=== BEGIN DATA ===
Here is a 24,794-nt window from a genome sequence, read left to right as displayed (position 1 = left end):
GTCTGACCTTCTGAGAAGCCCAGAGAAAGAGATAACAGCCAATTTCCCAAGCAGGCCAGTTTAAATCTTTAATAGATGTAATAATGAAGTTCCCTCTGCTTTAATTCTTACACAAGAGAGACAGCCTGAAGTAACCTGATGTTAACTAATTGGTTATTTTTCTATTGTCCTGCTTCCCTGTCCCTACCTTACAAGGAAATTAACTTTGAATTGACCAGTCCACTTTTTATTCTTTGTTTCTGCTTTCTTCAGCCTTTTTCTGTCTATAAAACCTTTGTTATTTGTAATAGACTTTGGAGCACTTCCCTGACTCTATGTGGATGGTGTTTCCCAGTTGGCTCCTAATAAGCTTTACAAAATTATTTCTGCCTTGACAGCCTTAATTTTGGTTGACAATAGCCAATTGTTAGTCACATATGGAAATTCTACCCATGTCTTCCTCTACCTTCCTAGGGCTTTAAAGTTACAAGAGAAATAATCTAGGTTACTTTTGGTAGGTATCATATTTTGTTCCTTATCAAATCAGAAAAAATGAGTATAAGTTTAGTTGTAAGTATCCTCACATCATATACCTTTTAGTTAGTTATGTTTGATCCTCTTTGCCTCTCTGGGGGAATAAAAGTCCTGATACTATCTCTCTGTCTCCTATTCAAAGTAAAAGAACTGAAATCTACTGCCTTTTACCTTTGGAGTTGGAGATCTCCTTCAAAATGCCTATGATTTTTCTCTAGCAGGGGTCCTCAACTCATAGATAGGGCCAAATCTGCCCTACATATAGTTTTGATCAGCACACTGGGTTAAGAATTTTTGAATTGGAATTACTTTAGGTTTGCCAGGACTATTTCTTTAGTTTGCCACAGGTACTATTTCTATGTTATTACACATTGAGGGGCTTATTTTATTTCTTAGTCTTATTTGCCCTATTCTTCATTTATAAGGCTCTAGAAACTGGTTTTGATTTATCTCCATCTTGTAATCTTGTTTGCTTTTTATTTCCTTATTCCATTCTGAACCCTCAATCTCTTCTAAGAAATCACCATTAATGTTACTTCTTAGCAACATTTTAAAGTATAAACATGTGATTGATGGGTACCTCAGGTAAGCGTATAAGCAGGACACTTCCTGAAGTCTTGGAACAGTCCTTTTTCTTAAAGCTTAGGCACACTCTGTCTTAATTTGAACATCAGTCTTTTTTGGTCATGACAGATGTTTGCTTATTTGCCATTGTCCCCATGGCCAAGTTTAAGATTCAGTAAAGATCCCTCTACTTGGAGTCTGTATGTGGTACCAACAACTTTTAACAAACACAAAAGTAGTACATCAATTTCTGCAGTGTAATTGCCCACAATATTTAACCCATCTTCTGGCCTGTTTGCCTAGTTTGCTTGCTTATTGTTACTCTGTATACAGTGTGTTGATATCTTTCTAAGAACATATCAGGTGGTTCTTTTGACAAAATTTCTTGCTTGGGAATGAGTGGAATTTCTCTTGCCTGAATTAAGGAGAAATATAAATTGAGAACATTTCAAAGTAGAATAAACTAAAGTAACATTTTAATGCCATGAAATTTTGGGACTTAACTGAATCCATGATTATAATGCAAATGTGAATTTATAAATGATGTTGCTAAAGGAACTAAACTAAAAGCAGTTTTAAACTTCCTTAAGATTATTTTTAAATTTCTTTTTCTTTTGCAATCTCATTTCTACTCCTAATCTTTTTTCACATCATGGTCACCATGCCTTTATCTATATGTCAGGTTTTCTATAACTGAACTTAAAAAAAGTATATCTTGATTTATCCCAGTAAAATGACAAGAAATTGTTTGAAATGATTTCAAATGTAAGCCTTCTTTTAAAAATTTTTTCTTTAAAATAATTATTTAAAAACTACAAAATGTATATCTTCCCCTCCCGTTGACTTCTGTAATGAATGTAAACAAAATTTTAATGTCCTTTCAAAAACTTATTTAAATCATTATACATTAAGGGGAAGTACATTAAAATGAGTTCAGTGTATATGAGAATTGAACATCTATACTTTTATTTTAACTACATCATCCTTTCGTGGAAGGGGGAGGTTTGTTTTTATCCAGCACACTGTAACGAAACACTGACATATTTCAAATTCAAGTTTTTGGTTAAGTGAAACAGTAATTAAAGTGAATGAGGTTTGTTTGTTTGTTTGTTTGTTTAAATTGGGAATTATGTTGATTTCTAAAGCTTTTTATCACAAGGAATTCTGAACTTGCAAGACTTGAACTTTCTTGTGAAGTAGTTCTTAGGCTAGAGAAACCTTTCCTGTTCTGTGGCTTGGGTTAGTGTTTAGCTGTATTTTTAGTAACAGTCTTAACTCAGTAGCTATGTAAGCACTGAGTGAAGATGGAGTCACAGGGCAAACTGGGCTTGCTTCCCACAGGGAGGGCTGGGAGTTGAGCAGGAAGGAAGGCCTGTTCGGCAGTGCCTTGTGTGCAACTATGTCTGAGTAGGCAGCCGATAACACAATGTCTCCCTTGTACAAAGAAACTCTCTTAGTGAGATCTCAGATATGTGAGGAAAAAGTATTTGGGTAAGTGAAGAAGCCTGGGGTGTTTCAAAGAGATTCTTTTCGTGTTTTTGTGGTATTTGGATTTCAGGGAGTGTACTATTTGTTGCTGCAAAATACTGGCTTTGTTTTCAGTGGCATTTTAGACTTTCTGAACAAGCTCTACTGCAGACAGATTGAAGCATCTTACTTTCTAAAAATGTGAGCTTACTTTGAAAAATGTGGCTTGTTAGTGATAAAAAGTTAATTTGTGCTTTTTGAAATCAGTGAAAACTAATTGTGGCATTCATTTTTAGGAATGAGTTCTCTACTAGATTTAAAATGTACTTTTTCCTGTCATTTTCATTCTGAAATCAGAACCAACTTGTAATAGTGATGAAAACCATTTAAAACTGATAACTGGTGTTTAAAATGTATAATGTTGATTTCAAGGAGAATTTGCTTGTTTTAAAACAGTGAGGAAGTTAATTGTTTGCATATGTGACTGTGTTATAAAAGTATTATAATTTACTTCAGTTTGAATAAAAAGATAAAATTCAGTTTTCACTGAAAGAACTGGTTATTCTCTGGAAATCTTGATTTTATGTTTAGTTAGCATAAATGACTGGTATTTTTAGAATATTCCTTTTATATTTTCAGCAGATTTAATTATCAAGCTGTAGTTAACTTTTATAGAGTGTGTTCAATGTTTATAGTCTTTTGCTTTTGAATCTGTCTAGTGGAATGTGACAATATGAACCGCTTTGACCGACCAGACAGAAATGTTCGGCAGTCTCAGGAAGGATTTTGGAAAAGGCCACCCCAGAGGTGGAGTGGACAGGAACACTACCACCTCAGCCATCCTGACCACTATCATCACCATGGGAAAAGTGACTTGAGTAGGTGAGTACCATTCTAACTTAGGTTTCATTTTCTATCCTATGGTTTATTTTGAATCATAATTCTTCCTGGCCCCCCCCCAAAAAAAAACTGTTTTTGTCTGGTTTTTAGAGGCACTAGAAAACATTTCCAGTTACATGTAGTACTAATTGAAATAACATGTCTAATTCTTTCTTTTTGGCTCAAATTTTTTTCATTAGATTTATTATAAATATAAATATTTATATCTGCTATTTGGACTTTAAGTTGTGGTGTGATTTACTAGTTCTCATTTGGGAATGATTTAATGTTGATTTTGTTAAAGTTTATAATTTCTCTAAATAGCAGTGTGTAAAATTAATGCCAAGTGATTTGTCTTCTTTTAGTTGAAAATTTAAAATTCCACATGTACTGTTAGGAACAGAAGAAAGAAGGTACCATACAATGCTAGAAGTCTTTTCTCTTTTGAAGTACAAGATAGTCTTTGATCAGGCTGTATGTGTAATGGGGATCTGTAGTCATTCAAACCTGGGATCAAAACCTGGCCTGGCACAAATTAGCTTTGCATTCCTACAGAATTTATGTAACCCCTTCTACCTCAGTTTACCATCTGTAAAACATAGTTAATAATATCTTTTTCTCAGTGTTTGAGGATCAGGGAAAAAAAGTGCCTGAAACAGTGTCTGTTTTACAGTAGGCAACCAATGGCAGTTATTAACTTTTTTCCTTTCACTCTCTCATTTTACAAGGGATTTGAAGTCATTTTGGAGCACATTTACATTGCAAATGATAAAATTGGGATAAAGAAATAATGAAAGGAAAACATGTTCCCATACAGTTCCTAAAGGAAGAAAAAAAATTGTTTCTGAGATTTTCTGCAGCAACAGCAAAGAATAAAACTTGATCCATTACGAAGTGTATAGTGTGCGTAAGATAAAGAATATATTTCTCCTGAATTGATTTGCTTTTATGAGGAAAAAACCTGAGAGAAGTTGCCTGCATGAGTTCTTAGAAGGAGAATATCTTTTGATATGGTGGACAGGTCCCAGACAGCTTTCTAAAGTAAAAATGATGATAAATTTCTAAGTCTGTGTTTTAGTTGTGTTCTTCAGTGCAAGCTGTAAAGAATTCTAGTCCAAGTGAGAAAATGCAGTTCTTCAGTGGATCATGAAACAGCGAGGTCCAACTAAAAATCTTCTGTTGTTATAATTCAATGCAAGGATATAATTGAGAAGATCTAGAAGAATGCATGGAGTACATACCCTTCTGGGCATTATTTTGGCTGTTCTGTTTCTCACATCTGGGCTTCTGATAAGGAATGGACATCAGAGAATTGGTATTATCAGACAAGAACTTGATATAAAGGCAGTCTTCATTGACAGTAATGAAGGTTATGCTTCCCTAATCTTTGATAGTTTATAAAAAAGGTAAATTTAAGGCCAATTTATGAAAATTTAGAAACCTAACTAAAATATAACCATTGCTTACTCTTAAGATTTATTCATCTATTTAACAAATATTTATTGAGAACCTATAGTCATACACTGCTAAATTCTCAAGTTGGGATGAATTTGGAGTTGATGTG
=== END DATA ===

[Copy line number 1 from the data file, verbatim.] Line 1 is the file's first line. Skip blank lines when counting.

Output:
Here is a 24,794-nt window from a genome sequence, read left to right as displayed (position 1 = left end):